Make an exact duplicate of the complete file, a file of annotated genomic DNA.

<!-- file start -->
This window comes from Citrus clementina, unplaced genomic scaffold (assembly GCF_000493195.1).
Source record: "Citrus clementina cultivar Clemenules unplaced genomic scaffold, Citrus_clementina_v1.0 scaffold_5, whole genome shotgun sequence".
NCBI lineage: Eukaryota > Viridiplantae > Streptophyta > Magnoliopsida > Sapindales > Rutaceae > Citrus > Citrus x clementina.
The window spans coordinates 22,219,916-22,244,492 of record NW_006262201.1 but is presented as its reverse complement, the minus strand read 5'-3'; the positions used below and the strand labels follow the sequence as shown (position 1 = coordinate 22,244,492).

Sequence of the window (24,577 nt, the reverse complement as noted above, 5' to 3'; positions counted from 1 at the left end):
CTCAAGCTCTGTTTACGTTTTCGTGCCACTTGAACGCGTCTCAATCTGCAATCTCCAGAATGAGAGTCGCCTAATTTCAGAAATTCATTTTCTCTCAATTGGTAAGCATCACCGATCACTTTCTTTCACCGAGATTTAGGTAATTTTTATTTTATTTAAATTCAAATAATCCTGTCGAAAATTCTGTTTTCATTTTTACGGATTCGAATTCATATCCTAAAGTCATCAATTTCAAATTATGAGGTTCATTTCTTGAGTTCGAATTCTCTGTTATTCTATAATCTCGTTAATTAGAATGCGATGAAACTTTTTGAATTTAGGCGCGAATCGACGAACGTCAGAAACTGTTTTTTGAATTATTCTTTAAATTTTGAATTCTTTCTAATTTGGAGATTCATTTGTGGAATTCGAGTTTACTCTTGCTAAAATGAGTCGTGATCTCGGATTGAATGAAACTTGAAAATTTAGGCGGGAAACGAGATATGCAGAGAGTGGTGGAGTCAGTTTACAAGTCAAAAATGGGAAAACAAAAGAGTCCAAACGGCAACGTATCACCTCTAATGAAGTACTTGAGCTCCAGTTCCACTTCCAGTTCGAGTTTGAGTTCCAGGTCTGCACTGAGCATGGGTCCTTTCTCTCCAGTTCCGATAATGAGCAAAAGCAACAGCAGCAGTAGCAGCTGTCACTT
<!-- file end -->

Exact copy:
This window comes from Citrus clementina, unplaced genomic scaffold (assembly GCF_000493195.1).
Source record: "Citrus clementina cultivar Clemenules unplaced genomic scaffold, Citrus_clementina_v1.0 scaffold_5, whole genome shotgun sequence".
NCBI lineage: Eukaryota > Viridiplantae > Streptophyta > Magnoliopsida > Sapindales > Rutaceae > Citrus > Citrus x clementina.
The window spans coordinates 22,219,916-22,244,492 of record NW_006262201.1 but is presented as its reverse complement, the minus strand read 5'-3'; the positions used below and the strand labels follow the sequence as shown (position 1 = coordinate 22,244,492).

Sequence of the window (24,577 nt, the reverse complement as noted above, 5' to 3'; positions counted from 1 at the left end):
CTCAAGCTCTGTTTACGTTTTCGTGCCACTTGAACGCGTCTCAATCTGCAATCTCCAGAATGAGAGTCGCCTAATTTCAGAAATTCATTTTCTCTCAATTGGTAAGCATCACCGATCACTTTCTTTCACCGAGATTTAGGTAATTTTTATTTTATTTAAATTCAAATAATCCTGTCGAAAATTCTGTTTTCATTTTTACGGATTCGAATTCATATCCTAAAGTCATCAATTTCAAATTATGAGGTTCATTTCTTGAGTTCGAATTCTCTGTTATTCTATAATCTCGTTAATTAGAATGCGATGAAACTTTTTGAATTTAGGCGCGAATCGACGAACGTCAGAAACTGTTTTTTGAATTATTCTTTAAATTTTGAATTCTTTCTAATTTGGAGATTCATTTGTGGAATTCGAGTTTACTCTTGCTAAAATGAGTCGTGATCTCGGATTGAATGAAACTTGAAAATTTAGGCGGGAAACGAGATATGCAGAGAGTGGTGGAGTCAGTTTACAAGTCAAAAATGGGAAAACAAAAGAGTCCAAACGGCAACGTATCACCTCTAATGAAGTACTTGAGCTCCAGTTCCACTTCCAGTTCGAGTTTGAGTTCCAGGTCTGCACTGAGCATGGGTCCTTTCTCTCCAGTTCCGATAATGAGCAAAAGCAACAGCAGCAGTAGCAGCTGTCACTT